In The War on Learning, Elizabeth Losh analyses recent trends in post-secondary education and the rhetoric around them. In an effort to identify educational technologies that might actually work, she looks at strategies including MOOCs, the gamification of subject matter, remix pedagogy, video lectures, and educational virtual worlds. Losh’s work is valuable reading for students and parents trying to make sense of when current technologies provide venues for meaningful assignments and assessments, rather than serving as ‘add ons’ to conventional education that leave everyone feeling cheated, writes Susan Marie Martin.
The War on Learning: Gaining Ground in the Digital University. Elizabeth Losh. MIT Press. June 2014.
Education at all levels throughout the developed world is dominated — and, oftentimes, daunted — by the inclusion of ‘21st century skills’ across curricula, a term typically given to ICT and productivity skills. When I taught in secondary schools in Canada, the pull-down comments provided by the government on report cards asked teachers to rank students on their use of software programmes and time management. Sadly, students in primary school were also subjected to the same standards: through the wonders of neoliberal educational reforms, what was once the domain of workplace training was now part of a child’s life from the age of six. A colleague and I wondered how a parent-teacher conference with William Blake’s parents would have passed with ‘19th century skills’ on his horizon: would a particular quill help their son become a demand-driven poet? The analogy helped us articulate what ‘reforms’ had accomplished: skills and attitudes from ‘corporate Canada’ had been downloaded into publicly-funded classrooms, preventive measures for an alleged ‘skills deficit’ that threatened Canada’s economy.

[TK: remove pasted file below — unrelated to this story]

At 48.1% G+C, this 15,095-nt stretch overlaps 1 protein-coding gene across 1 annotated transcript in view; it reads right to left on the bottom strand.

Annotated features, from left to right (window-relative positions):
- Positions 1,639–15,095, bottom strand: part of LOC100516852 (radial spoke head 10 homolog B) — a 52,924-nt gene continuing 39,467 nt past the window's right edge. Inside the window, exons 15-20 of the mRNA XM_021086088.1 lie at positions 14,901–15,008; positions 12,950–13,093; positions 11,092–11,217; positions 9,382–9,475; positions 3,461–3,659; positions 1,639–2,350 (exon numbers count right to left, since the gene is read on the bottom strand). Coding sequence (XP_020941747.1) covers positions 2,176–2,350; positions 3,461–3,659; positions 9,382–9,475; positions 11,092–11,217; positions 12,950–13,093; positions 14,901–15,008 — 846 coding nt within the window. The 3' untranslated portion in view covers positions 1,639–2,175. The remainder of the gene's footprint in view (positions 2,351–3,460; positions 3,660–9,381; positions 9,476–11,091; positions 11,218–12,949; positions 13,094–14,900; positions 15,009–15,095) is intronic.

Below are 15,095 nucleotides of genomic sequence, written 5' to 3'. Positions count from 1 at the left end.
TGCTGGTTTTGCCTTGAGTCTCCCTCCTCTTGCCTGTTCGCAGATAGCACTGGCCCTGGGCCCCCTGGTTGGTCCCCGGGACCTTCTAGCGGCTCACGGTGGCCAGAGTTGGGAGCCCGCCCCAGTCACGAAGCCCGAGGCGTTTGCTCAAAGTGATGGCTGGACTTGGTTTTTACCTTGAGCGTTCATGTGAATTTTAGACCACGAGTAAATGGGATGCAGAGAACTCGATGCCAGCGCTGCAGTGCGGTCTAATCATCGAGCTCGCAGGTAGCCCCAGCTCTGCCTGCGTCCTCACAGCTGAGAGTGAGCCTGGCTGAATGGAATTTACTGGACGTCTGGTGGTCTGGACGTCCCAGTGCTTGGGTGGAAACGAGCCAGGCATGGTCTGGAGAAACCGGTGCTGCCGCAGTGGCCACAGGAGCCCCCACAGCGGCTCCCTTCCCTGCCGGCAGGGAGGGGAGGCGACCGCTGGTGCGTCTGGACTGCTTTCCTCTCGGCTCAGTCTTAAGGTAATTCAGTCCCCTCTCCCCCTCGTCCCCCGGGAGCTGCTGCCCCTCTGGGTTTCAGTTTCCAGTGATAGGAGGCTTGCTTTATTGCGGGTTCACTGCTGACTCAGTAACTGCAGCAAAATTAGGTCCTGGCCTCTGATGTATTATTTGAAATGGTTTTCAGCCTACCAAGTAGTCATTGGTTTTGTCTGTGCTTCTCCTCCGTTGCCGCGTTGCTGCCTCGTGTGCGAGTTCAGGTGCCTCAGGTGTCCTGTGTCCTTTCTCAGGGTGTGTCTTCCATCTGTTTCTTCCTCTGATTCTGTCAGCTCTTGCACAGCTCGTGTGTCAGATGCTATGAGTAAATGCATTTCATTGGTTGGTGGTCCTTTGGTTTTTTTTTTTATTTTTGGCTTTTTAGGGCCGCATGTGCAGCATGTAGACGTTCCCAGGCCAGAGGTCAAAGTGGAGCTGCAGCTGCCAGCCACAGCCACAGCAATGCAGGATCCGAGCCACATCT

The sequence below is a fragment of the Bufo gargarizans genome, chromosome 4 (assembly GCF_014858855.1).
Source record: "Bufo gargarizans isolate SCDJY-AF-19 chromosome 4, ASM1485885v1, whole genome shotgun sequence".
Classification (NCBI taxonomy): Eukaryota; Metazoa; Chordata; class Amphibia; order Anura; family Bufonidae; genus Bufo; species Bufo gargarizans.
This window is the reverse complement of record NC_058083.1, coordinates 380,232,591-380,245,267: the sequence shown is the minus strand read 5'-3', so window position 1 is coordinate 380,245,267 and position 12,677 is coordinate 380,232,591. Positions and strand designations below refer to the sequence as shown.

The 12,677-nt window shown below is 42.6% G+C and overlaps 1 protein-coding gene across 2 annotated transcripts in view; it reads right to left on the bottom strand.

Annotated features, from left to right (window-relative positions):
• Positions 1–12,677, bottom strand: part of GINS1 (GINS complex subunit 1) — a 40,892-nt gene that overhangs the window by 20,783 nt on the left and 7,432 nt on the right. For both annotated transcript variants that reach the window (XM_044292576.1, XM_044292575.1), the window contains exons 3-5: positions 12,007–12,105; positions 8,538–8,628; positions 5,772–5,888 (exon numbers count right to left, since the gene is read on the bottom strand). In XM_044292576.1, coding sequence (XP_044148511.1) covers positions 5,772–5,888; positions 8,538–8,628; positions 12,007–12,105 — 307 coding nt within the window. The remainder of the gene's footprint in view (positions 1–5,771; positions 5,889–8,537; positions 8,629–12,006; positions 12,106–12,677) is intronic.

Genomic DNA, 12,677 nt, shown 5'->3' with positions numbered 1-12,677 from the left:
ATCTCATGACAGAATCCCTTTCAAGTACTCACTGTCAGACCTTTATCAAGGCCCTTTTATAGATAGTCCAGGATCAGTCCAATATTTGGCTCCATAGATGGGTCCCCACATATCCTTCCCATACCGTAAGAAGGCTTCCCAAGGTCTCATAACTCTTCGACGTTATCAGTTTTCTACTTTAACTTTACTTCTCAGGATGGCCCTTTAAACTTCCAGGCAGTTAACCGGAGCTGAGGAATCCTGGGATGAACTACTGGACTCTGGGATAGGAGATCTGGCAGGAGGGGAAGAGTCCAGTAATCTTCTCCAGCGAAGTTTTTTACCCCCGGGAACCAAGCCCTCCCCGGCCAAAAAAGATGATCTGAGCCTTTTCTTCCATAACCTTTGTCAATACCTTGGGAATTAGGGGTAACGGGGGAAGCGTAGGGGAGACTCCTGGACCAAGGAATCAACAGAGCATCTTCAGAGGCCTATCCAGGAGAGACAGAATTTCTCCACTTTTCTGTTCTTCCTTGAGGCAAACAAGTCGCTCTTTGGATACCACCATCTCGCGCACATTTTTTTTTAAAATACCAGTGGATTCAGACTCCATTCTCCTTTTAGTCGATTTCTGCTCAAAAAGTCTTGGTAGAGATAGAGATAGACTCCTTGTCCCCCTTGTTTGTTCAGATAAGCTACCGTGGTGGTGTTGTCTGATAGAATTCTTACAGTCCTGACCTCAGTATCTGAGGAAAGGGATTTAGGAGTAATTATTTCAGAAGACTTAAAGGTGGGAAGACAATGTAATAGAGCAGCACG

The appropriation of public spaces and learning by private interests — blanketed in the promise of facilitating learning — prompted an additional question: when and how does the inclusion of technology in education work in the self-interests of students rather than in the interests of the economy? It is in the service of this noble goal that Elizabeth Losh has methodically and contemplatively compiled The War on Learning. The title encapsulates the situation plaguing those in the trenches — teachers, students, administrators, and parents — whether they take positions as technophiles, technophytes, or technophobes. Losh positions herself as a conscientious objector, and claims ground that neither champions “the reactionary past” nor “the radical future” (p.26), focusing instead on examining the present to address “small negotiations rather than grand visions” (p.14).
Losh effectively moves beyond the headlines and bestsellers that warn of literacy and attention crises among device-devoted youth, and those that dismiss the academy as a hopeless anachronism, to painstakingly deconstruct the “rhetoric of crisis”. Chapter two wades through the minutia of the problems and solutions posed, giving readers a summary and evaluation of a lengthy list of perspectives. Readers may be quick to label Losh’s detailed examination as plodding, or hope she will take a political corner, but to do either is to underestimate her commitment to genuinely make sense of the present; she extends an invitation to the reader to join the conversations and draw conclusions throughout the text. For all involved in the war on learning — even observers — two critical points made by Losh serve as provisos for understanding media “pronouncements” about the “trends for the future of education”: firstly, the experimental nature of these projects means that “failure is a distinct possibility”; and, secondly, “understanding precedents is important” (p.127).